The University Record, April 24, 1995
By Jane R. Elgass
Acting on a motion put forward by Regent Rebecca McGowan last week, the Regents approved continuing the current Statement of Student Rights and Responsibilities as an interim document and told Vice President for Student Affairs Maureen Hartford to return in the fall with a simple statement of values that does not infringe on First Amendment Rights.
In offering her motion, McGowan said the University "is a community of scholars with rights and responsibilities, and we hope all members share a similar sense of values, though they may differ on interpretation."
She said the Board is "asking the vice president for student affairs to begin again on a statement of values and a statement of process that emphasizes education."
She said the Board wants "a clear, concise statement, understandable and fair process, that is less legalistic and ponderous." To be included in the drafting process is "direct consultation with students who are popularly elected and others at her [Hartford's] determination."
Hartford was directed to bring to a fall meeting "a statement of student rights and responsibilities that represents the very best you can do and recommendations for a permanent policy. For the duration, the interim statement unamended will remain in place."
Regent Laurence B. Deitch echoed sentiments of other Board members, saying "we don't want a speech code. What's very important as this is redrafted is First Amendment rights, even if that means people can say what they want and be obnoxious.
"The University is a community that depends on certain values--civility, respect, collegiality. As a teaching institution, we need a simple statement of norms, values and the expectation of people who freely choose to belong. It should emphasize mediation and conciliation by peers. The greatest teaching lesson is peer review."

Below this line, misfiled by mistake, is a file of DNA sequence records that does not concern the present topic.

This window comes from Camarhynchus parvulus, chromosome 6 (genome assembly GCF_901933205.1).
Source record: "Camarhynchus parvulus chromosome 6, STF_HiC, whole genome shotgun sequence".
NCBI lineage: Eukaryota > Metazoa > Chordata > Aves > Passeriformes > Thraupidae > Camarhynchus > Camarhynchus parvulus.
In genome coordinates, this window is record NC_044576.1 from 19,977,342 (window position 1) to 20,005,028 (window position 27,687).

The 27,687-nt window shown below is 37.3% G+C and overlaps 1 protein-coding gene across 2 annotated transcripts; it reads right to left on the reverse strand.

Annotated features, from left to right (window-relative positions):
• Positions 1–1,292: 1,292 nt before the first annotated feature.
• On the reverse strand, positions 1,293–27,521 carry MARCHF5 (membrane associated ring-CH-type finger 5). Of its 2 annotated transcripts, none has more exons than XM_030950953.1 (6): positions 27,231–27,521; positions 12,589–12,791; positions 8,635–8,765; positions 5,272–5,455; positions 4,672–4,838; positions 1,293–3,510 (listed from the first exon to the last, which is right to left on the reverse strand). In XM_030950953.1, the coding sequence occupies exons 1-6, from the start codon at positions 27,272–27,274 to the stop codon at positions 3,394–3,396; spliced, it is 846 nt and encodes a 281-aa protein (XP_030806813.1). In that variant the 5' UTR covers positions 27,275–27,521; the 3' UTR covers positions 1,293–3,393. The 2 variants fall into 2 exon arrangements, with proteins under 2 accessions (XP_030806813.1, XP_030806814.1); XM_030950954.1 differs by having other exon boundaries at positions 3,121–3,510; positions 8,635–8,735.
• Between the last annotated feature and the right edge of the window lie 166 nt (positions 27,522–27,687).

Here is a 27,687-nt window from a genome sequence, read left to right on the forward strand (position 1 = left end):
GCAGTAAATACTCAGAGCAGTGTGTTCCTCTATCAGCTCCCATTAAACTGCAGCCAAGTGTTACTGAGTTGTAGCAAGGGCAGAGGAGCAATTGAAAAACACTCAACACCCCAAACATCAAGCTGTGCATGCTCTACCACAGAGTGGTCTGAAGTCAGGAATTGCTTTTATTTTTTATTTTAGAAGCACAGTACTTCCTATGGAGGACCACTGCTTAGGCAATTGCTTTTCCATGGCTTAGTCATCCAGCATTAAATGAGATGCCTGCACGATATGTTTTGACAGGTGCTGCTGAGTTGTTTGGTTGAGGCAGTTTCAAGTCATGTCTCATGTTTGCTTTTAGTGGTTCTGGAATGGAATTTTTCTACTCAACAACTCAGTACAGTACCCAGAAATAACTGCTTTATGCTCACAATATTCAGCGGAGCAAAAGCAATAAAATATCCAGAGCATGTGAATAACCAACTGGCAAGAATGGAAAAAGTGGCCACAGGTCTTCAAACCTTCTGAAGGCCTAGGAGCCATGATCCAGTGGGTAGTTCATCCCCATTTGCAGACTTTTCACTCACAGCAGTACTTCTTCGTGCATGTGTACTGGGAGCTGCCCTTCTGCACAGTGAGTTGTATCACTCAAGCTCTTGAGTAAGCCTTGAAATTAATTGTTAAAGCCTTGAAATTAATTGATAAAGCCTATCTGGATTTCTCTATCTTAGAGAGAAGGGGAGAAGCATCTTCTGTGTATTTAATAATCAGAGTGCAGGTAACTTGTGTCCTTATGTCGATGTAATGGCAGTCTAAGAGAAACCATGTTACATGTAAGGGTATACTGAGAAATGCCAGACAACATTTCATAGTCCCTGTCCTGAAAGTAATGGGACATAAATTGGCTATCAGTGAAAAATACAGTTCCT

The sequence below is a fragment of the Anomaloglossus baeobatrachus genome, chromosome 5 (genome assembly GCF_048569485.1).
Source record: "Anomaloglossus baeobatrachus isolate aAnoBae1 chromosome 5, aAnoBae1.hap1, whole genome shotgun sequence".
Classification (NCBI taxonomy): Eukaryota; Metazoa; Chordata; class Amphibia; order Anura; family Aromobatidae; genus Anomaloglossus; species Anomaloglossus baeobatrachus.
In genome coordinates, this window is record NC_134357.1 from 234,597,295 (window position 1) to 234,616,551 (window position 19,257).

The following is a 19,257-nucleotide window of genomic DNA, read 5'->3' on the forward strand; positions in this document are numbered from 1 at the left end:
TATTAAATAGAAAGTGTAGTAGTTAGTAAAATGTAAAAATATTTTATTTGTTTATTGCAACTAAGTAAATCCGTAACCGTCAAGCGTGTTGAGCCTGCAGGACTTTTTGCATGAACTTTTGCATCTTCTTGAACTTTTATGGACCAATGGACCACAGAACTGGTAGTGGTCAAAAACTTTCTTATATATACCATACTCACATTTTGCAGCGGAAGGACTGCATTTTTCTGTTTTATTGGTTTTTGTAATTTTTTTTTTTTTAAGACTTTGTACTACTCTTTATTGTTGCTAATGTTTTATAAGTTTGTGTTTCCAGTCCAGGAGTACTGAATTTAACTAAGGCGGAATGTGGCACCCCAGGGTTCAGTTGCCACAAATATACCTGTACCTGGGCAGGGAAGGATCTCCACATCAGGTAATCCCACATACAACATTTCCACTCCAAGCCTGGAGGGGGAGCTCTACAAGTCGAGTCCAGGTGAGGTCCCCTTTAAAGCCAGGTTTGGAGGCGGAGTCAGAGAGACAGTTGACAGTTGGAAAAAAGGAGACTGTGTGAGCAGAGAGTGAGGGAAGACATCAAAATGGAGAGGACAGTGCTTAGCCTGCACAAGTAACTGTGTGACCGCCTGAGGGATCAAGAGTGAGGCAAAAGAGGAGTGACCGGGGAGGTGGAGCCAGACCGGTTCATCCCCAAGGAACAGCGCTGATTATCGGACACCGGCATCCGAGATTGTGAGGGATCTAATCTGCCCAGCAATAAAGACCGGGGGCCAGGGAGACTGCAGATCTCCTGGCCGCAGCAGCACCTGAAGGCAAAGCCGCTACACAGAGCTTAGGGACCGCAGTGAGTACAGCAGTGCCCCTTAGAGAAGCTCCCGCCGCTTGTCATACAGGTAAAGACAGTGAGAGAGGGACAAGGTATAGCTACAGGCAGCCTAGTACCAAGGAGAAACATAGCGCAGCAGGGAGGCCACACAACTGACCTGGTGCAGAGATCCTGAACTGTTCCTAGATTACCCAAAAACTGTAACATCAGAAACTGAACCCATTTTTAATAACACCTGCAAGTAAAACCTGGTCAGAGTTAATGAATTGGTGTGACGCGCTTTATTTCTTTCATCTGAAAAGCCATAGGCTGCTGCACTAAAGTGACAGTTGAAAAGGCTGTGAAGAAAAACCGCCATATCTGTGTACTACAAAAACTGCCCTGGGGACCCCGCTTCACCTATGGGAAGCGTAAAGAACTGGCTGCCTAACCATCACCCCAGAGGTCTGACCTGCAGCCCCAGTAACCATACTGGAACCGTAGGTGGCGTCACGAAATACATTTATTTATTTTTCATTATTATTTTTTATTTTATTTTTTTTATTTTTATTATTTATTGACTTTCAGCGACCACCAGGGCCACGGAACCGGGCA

Regent Deane Baker, who voted against retention of the statement on an interim basis, issued a note of caution, stating that "codes of conduct written poorly can be speech codes."
Asked if there is a code he would accept, Baker noted that he believes the Regents' Bylaws give the president sufficient authority to act when necessary, and that if he saw a "simpler and better" code he might support it.
The value of a code of conduct that would help students make the transition from a parent-dominated environment to the real world, which also has its own set of mores and policies, was underscored by Regent Shirley M. McFee.
"The value of a code is the value of helping individuals make that transition. Any code, any process, has to have an educational and participatory element.
"I agree that we need a simple, understandable [code] with student involvement in enforcement."
Regent Philip H. Power reviewed history a bit, noting that past processes have been flawed in two ways. A substantial number of the students involved in drafting the statement did not believe in a code, "so their participation was insincere." In addition, the Board amended "and confused the code with the legal system. We're not talking legal system."
Power also noted that individuals came to believe that "if they were recalcitrant, the [process] could spin out forever."
"There will be a code," Power said. "The process will be managed by Vice President Hartford, or it can be left to the Board ... which is a recipe for big trouble."
Deitch had noted earlier that "when it comes back we're going to get this done. It's not Chinese water torture. Those involved must agree."
Power complimented the students who addressed the Board at its public comments session the day before, noting that their presentations and demeanor "was an example of behaving with civility while expressing passionate convictions."